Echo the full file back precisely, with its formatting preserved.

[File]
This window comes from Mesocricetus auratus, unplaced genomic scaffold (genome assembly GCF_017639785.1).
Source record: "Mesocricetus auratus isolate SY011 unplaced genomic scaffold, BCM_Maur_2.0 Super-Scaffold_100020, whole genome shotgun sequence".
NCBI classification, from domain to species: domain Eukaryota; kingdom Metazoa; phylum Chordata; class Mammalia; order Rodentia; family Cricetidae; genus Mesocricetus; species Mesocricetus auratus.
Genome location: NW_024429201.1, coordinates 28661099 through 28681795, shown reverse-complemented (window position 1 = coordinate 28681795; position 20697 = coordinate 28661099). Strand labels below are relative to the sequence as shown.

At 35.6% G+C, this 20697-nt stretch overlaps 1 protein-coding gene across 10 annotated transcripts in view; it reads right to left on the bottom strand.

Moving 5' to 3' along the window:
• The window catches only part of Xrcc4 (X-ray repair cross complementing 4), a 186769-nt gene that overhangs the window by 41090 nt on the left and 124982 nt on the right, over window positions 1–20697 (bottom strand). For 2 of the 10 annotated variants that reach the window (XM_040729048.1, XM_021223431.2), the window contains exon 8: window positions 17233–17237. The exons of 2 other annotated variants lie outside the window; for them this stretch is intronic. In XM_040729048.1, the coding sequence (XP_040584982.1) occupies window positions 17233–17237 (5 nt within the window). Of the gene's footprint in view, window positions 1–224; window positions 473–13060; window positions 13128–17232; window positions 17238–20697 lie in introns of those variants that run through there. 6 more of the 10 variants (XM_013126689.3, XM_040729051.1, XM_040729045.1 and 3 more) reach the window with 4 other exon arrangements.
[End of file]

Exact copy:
This window comes from Mesocricetus auratus, unplaced genomic scaffold (genome assembly GCF_017639785.1).
Source record: "Mesocricetus auratus isolate SY011 unplaced genomic scaffold, BCM_Maur_2.0 Super-Scaffold_100020, whole genome shotgun sequence".
NCBI classification, from domain to species: domain Eukaryota; kingdom Metazoa; phylum Chordata; class Mammalia; order Rodentia; family Cricetidae; genus Mesocricetus; species Mesocricetus auratus.
Genome location: NW_024429201.1, coordinates 28661099 through 28681795, shown reverse-complemented (window position 1 = coordinate 28681795; position 20697 = coordinate 28661099). Strand labels below are relative to the sequence as shown.

At 35.6% G+C, this 20697-nt stretch overlaps 1 protein-coding gene across 10 annotated transcripts in view; it reads right to left on the bottom strand.

Moving 5' to 3' along the window:
• The window catches only part of Xrcc4 (X-ray repair cross complementing 4), a 186769-nt gene that overhangs the window by 41090 nt on the left and 124982 nt on the right, over window positions 1–20697 (bottom strand). For 2 of the 10 annotated variants that reach the window (XM_040729048.1, XM_021223431.2), the window contains exon 8: window positions 17233–17237. The exons of 2 other annotated variants lie outside the window; for them this stretch is intronic. In XM_040729048.1, the coding sequence (XP_040584982.1) occupies window positions 17233–17237 (5 nt within the window). Of the gene's footprint in view, window positions 1–224; window positions 473–13060; window positions 13128–17232; window positions 17238–20697 lie in introns of those variants that run through there. 6 more of the 10 variants (XM_013126689.3, XM_040729051.1, XM_040729045.1 and 3 more) reach the window with 4 other exon arrangements.